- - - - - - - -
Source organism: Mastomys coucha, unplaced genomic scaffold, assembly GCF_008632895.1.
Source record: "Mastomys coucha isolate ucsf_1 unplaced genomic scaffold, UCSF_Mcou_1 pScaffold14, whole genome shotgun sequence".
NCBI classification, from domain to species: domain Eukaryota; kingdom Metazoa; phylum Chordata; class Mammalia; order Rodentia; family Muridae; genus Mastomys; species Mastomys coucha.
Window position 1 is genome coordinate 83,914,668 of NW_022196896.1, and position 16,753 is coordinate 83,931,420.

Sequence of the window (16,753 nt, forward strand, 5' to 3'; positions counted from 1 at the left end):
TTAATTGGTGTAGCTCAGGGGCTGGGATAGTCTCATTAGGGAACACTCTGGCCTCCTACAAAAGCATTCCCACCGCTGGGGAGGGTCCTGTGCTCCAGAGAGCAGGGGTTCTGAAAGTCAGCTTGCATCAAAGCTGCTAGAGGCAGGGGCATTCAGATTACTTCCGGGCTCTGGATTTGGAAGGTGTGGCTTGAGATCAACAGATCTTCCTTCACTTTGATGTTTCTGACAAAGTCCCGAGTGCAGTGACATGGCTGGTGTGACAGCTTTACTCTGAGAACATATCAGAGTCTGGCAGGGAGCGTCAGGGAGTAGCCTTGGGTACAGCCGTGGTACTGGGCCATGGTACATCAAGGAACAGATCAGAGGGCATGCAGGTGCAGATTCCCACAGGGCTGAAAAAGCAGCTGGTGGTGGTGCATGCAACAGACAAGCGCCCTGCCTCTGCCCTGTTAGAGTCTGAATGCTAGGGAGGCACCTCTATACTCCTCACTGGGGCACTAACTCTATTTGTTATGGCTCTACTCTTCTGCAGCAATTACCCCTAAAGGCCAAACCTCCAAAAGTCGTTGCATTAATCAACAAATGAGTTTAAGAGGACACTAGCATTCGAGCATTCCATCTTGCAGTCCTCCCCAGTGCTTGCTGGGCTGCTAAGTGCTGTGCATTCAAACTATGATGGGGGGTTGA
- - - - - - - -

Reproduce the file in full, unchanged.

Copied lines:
Source organism: Mastomys coucha, unplaced genomic scaffold, assembly GCF_008632895.1.
Source record: "Mastomys coucha isolate ucsf_1 unplaced genomic scaffold, UCSF_Mcou_1 pScaffold14, whole genome shotgun sequence".
NCBI classification, from domain to species: domain Eukaryota; kingdom Metazoa; phylum Chordata; class Mammalia; order Rodentia; family Muridae; genus Mastomys; species Mastomys coucha.
Window position 1 is genome coordinate 83,914,668 of NW_022196896.1, and position 16,753 is coordinate 83,931,420.

Sequence of the window (16,753 nt, forward strand, 5' to 3'; positions counted from 1 at the left end):
TTAATTGGTGTAGCTCAGGGGCTGGGATAGTCTCATTAGGGAACACTCTGGCCTCCTACAAAAGCATTCCCACCGCTGGGGAGGGTCCTGTGCTCCAGAGAGCAGGGGTTCTGAAAGTCAGCTTGCATCAAAGCTGCTAGAGGCAGGGGCATTCAGATTACTTCCGGGCTCTGGATTTGGAAGGTGTGGCTTGAGATCAACAGATCTTCCTTCACTTTGATGTTTCTGACAAAGTCCCGAGTGCAGTGACATGGCTGGTGTGACAGCTTTACTCTGAGAACATATCAGAGTCTGGCAGGGAGCGTCAGGGAGTAGCCTTGGGTACAGCCGTGGTACTGGGCCATGGTACATCAAGGAACAGATCAGAGGGCATGCAGGTGCAGATTCCCACAGGGCTGAAAAAGCAGCTGGTGGTGGTGCATGCAACAGACAAGCGCCCTGCCTCTGCCCTGTTAGAGTCTGAATGCTAGGGAGGCACCTCTATACTCCTCACTGGGGCACTAACTCTATTTGTTATGGCTCTACTCTTCTGCAGCAATTACCCCTAAAGGCCAAACCTCCAAAAGTCGTTGCATTAATCAACAAATGAGTTTAAGAGGACACTAGCATTCGAGCATTCCATCTTGCAGTCCTCCCCAGTGCTTGCTGGGCTGCTAAGTGCTGTGCATTCAAACTATGATGGGGGGTTGA